Do we need religion to be moral? The answer depends on where you live, new report finds | Inquirer Technology
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Do we need religion to be moral? The answer depends on where you live, new report finds

/ 05:13 PM July 22, 2020
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A new study finds that people in nations with lower GDP are more likely to say that belief in God is necessary to cultivate moral values. Image: FatCamera/IStock.com

While American singer Joan Osborne once wondered “what if God was one of us?”, a new survey by Pew Research Center has found that people’s thoughts on the correlation between religion and morality vary around the globe.

The survey, conducted with 38,426 people in 34 countries, reveals that a median of 45% of the participants say it is necessary to believe in God to be moral and have good values.

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However, respondents in nations with lower gross domestic product (GDP) are more likely to say that belief in God is necessary to cultivate good, moral values.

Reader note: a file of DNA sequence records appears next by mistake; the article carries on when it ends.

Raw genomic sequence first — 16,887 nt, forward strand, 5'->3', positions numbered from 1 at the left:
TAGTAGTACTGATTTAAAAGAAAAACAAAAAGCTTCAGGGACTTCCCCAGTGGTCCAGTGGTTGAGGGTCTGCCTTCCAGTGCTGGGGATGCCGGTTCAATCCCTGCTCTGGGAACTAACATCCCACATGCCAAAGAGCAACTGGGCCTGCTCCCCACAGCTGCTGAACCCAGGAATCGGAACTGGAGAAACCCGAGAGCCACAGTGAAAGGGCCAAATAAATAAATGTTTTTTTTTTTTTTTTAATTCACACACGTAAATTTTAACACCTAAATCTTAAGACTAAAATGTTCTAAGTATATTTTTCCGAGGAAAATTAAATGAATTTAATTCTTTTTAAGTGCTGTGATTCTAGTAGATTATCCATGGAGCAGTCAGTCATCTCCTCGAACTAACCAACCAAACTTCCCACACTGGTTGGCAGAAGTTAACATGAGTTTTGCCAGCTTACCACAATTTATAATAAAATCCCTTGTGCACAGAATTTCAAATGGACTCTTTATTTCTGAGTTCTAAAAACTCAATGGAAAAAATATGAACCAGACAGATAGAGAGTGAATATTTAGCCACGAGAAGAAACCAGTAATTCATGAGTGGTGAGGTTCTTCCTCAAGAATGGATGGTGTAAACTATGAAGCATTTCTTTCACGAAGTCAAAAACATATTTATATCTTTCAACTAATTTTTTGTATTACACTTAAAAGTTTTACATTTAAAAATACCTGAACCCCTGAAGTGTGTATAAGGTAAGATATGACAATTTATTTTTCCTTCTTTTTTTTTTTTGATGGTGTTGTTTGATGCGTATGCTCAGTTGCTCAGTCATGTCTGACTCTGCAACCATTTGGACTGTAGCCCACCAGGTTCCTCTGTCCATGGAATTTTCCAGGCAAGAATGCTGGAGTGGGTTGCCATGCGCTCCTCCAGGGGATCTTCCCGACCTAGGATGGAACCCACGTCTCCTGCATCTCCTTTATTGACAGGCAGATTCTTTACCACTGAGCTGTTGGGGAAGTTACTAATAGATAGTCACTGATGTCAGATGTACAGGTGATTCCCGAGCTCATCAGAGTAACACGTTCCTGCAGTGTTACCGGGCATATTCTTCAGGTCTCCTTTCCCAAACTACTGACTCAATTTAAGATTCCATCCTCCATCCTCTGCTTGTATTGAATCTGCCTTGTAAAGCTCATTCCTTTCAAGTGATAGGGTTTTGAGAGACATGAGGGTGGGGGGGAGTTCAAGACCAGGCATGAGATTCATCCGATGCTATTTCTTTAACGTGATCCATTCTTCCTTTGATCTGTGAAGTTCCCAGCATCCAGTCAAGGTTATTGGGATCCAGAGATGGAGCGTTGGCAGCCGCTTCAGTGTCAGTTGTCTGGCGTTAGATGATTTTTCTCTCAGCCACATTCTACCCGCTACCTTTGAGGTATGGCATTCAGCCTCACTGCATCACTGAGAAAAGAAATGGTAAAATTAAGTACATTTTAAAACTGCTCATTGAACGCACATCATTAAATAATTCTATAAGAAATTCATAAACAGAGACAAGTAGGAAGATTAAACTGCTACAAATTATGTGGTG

That is the case in Kenya, which has the lowest GDP per capita of all 34 nations included in Pew Research Center’s analysis ($4,509 in 2019). Over nine out of ten respondents (95%) express the view that belief in God is integral to being a moral person.

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Researchers have noticed a similar trend in the Philippines and Indonesia, where 96% of surveyors draw a connection between belief in God and having good values.

At least eight-in-ten Brazilians and Tunisians (84%) connect belief in God with morality, while Israelis are split on this question, with 48% of the population on either side.

By contrast, most of those in Western Europe do not draw a connection between belief in God and morality. Nine out of ten respondents in Sweden reported that they don’t think there is a link, with researchers pointing out that the Nordic country has one of the highest GDP per capita of all the nations surveyed ($55,815 in 2019), while most people in France (84%) and in the United Kingdom (79%) similarly think that belief in God is not integral to morality, as do all 13 countries surveyed in the European Union.

Although surprising for some, this pattern is consistent with prior research that has found that Europeans tend to be less religious than people in many other parts of the world.

More strikingly, both Russia and the United States have seen an evolution of opinion on the correlation between belief in God and morality, but in opposite directions. Russia has seen an 11 percentage point increase since 2002 in the share of those who say that belief in God is necessary to have good values, while the U.S. has experienced a 14-point drop. NVG

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TOPICS: gross domestic product, Morality, Pew Research Center, Psychology, religion
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